The opinion of the court was delivered by: WYATT
This is a proceeding in rem by the Government under 26 U.S.C. § 7323(a) to enforce a forfeiture of property seized by Government agents and claimed to be subject to forfeiture under 26 U.S.C. § 7302. The property seized is $5,372.85 in United States coins and currency together with a check in the sum of $24 drawn on Chemical Bank New York Trust Company, issued by Sandow Holman and payable to cash.
This Court has jurisdiction under 26 U.S.C. §§ 7302, 7323 and 28 U.S.C. §§ 1345 and 1355.
The claim of the Government is that the property was used or intended to be used in violating the internal revenue laws against carrying on a gambling business without paying the special tax (26 U.S.C. § 4411) and without registering (26 U.S.C. § 4412).
It is unlawful to "possess any property intended for use in violating * * * the internal revenue laws, or which [property] has been so used". 26 U.S.C. § 7302. Such property, by the same section, is subject to seizure and forfeiture. Forfeiture is enforced by "a proceeding in rem" (26 U.S.C. § 7323; see also 28 U.S.C. §§ 1345, 1355). The statute does not specify the procedure to be followed in such proceeding.
A proceeding to enforce a forfeiture is a civil one, and not a criminal proceeding. Ames v. State of Kansas, 111 U.S. 449, 460-461, 4 S. Ct. 437, 28 L. Ed. 482 (1884).
In this country the earliest forfeiture proceedings for violation of law appear to have involved maritime matters, such as imporation of goods by vessel contrary to law (The Hoppet, 7 Cranch 389, 11 U.S. 389, 3 L. Ed. 380 (1813)) or using a vessel in the slave trade which trade was contrary to law (The Emily, 9 Wheat. 381, 22 U.S. 381, 6 L. Ed. 116 (1824)). The pleading to initiate the proceeding was early called an "information", doubtless because it charged a criminal offense and "information" since before the time of Blackstone was an accusation exhibited against a person for some crime (4 Blackstone Com. 308).
An early statute providing for forfeiture directed that the proceeding should be by "action of debt, indictment or information". A proceeding was commenced on the admiralty side, to which it was objected that it should have been at common law because debt, indictment, and information referred to common law remedies. But Chief Justice Marshall held that "information" had no exclusive application to common law because a "libel, on a seizure" was "in its terms and in its essence * * * an information". The Samuel, 1 Wheat. 9, 13, 14 U.S. 9, 13, 4 L. Ed. 23 (1816). The pleading initiating a proceeding in admiralty for a forfeiture came frequently to be called "a libel of information" as by Justice Story in The Palmyra, 12 Wheat. 1, 7, 25 U.S. 1, 7, 6 L. Ed. 531 (1827).
As statutes provided for forfeitures in other than maritime causes, the practice followed was to commence the proceedings in admiralty by a "libel of information" and for claimants to file claims under the admiralty practice for the property in question. The Supreme Court Admiralty Rules (now rescinded) dealt specifically (Rule 21) with "informations and libels of information upon seizures for any breach of the revenue * * * or other laws of the United States". Supreme Court Admiralty Rule 21 required that a libel of information state the place of seizure, whether on "land" or on "navigable waters". This is because in forfeiture proceedings, if the seizure was on land the proceeding - after jurisdiction obtained by libel of information in rem - was that of an action at law, with right of jury trial, etc. 443 Cans of Frozen Egg Product v. United States, 226 U.S. 172, 180-183, 33 S. Ct. 50, 57 L. Ed. 174 (1912).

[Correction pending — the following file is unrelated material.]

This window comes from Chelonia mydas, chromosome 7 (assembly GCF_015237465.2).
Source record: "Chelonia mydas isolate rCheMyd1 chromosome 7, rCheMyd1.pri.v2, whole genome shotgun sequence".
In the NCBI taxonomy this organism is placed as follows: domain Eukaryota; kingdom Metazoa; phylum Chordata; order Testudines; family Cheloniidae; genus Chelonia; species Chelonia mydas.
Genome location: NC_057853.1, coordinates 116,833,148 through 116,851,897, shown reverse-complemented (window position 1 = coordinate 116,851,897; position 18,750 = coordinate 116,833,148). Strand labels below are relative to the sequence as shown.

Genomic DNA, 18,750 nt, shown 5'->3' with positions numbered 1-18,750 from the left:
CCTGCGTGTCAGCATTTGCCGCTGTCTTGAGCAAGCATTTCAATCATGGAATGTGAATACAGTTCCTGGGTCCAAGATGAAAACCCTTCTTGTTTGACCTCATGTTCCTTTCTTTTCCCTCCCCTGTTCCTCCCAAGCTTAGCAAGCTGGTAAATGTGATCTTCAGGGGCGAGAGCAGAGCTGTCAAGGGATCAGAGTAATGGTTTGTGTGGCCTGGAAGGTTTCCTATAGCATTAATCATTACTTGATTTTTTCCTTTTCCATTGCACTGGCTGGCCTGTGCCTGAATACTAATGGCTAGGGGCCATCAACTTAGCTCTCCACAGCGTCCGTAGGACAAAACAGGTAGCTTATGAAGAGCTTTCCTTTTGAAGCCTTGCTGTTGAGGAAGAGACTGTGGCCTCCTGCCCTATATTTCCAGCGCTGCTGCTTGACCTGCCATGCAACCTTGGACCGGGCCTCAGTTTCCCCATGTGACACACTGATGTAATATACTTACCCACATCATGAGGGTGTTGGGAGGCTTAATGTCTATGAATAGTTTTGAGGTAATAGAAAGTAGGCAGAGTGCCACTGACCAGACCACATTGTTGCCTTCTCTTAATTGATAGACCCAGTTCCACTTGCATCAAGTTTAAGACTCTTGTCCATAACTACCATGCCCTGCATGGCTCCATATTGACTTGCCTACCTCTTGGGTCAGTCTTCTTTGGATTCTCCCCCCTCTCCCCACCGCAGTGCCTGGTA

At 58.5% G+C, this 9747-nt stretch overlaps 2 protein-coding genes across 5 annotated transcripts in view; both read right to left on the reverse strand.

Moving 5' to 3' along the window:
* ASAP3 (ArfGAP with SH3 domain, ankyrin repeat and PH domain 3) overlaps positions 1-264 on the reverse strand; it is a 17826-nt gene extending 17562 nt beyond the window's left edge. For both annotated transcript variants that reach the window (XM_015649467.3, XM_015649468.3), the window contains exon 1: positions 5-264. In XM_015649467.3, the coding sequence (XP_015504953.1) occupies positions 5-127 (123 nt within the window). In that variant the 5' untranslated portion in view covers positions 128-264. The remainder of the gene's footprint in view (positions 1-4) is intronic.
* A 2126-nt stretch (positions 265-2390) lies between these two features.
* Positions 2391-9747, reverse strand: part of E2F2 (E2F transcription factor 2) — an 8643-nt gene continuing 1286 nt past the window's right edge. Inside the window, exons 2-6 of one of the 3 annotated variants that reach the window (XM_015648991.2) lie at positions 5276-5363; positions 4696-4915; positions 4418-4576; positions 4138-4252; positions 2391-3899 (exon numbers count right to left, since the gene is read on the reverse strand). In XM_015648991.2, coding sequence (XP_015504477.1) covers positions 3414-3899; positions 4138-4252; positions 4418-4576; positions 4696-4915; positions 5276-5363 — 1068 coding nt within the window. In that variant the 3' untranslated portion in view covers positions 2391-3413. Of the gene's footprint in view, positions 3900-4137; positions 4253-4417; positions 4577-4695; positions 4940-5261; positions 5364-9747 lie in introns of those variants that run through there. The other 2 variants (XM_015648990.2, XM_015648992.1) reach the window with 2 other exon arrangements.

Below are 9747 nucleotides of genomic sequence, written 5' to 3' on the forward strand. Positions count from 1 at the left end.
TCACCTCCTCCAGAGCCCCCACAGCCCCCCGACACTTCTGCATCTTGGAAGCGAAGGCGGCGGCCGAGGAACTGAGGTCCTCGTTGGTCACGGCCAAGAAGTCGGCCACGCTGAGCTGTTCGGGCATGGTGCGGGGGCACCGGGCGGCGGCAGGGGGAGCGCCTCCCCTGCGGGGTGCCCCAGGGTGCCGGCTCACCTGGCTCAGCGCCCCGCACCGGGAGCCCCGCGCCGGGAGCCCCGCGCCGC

When the Federal Rules of Civil Procedure first became effective on September 16, 1938, Rule 81(a)(2) provided that "except to the extent that the practice * * * is not set forth in statutes of the United States" the Rules should not apply to proceedings for "forfeiture of property for violation of a statute of the United States".
Applying Rule 81(a)(2) it was held in a case of seizure on land that "except as to filing the libel and obtaining jurisdiction, admiralty procedure does not apply. A forfeiture proceeding, after these preliminaries takes the character of a law action" and is governed by the Federal Rules of Civil Procedure. Reynal v. United States, 153 F.2d 929, 931 (5th Cir. 1945); see also United States v. $3,976.62 in Currency, etc., 37 F.R.D. 564 (S.D.N.Y.1965); United States v. 216 Bottles, etc., 36 F.R.D. 695, 698-699 (E.D.N.Y.1965). The Advisory Committee Note to Rule 81(a)(2) in connection with the 1946 Amendments stated that Reynal was a "correct application" of the Civil Rules to forfeiture proceedings; this Note is quoted at 7 Moore's Federal Practice (2d ed.) 4413.
When the civil and admiralty procedures were unified by the amendments effective July 1, 1966, reference to forfeiture proceedings was deleted from Rule 81(a)(2) and the Supplemental Rules were made applicable to such proceedings (Rule A; "statutory condemnation proceedings" was meant to include forfeiture proceedings, see 7 Moore's Federal Practice 4439, 1967 Cum.Supp. 147-148).
Thus, forfeiture proceedings such as that at bar are now governed by the Supplemental Rules of the Federal Rules of Civil Procedure so far as applicable, otherwise by the Civil Rules generally.
The "libel of information" filed herein on January 13, 1964 alleges that on September 26, 1963 authorized officers of the Internal Revenue Service seized the property in suit at the Ace Cigar and Stationery Store, 58 Centre Street, New Rochelle, New York (a location within the Southern District of New York). The libel further alleges that forfeiture under 26 U.S.C. § 7302 is proper in that the property was used or was intended for use by Rocco Cucino in the conduct of a business of accepting wagers ...